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By Dr. Jeff Mirus, Catholic Culture, Jan 17, 2020
Jeffrey Mirus holds a Ph.D. in intellectual history from Princeton University. A co-founder of Christendom College, he also pioneered Catholic Internet services. He is the founder of Trinity Communications and CatholicCulture.org. See full bio.
When my children were young and played games together, my younger daughter sometimes infuriated the others when, after she had lost a game, she would declare: “In my mind, I won.” She wasn’t completely serious, but she certainly frustrated the winners. But wait: We live in a society in which a great many people do the same thing and believe it. This frustrates me, too.
I am referring not to games but to life. We live in an era in which people seem to think that reality is whatever the make up in their own heads, and that they are really winning when they make extraordinarily bad choices. Willfulness—even if it often arises from a herd mentality—is rampant. It seems that we may believe whatever we want (at least as long as it is something fashionable), and become whatever we want, even if it is something that destroys us.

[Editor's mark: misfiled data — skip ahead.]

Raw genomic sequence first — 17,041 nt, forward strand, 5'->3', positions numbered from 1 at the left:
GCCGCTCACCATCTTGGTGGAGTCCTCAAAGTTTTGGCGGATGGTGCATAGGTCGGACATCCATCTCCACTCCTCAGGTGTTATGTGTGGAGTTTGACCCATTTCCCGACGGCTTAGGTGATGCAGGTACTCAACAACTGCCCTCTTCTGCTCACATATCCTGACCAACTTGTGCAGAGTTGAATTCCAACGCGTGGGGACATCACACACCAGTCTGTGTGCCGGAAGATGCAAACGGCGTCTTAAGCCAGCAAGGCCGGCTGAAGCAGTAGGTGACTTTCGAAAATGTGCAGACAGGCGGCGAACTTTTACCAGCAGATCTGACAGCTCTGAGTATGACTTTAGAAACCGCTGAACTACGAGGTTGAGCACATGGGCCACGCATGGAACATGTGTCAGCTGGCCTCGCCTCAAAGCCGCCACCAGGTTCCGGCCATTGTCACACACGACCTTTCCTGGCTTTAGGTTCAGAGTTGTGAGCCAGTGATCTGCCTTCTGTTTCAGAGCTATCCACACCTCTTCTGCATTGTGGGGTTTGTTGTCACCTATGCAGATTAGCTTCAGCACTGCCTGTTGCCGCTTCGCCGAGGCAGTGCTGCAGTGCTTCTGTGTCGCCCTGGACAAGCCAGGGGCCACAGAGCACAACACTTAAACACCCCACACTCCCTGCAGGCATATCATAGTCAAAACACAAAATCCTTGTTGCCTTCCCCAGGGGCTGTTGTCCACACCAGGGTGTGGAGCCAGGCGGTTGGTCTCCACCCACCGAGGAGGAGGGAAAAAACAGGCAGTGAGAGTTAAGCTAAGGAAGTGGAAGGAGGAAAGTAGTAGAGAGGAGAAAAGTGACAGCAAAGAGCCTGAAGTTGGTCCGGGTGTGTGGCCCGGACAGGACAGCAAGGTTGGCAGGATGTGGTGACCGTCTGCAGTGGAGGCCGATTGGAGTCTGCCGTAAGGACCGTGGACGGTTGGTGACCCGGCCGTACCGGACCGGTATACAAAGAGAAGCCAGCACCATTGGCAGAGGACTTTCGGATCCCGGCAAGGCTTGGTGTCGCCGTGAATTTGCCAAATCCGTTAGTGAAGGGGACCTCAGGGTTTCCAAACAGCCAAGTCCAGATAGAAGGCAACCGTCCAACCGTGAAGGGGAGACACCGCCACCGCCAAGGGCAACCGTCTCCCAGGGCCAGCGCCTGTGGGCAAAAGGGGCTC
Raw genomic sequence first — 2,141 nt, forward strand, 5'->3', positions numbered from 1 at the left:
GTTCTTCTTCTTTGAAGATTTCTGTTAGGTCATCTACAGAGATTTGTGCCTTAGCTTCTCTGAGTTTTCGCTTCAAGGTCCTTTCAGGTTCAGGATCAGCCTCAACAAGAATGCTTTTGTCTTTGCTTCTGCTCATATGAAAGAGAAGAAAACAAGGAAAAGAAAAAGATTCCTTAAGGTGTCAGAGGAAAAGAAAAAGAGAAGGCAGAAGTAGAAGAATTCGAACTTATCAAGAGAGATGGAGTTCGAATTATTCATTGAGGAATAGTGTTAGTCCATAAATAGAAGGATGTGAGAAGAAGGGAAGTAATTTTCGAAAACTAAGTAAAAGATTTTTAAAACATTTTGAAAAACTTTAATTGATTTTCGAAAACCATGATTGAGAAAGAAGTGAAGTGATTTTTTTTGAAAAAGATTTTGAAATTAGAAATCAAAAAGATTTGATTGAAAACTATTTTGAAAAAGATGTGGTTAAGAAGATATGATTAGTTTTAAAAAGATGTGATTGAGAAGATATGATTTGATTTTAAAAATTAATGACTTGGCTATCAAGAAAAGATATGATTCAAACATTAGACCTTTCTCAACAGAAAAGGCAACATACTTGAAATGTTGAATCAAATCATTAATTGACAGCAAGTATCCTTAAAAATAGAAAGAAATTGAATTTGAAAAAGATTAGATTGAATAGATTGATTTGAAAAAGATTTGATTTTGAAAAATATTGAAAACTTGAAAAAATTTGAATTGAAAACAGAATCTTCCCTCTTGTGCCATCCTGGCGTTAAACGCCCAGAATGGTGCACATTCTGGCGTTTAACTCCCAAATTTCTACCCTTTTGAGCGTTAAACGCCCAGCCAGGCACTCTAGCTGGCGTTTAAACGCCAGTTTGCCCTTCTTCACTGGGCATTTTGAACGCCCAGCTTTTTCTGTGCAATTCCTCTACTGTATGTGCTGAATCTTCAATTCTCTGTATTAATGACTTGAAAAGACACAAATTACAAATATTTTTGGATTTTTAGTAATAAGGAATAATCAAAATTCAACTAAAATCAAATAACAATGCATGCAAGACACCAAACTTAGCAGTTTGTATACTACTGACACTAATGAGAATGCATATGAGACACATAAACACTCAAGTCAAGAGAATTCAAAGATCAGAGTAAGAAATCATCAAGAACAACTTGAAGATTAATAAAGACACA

Fair warning: This leads back to the N word: Nature.
Many ascribe the current chaos to the individualism which has arisen over the past three hundred years, and this is certainly a significant factor. It is one of the paradoxes of history that our political emphasis on liberty and equality has tended to sweep away both authority and intermediary institutions between the person and the State, leaving only desire and power in its wake. We are accustomed to seeing ourselves now not as part of families and guilds and churches and communities and commonwealths, but as individual voters who control whatever corporate destiny remains to us through the sheer accumulation of individual votes. This is corrosive of the common good because it reduces everything to individual self-actualization on the one hand and coercive politics on the other. ….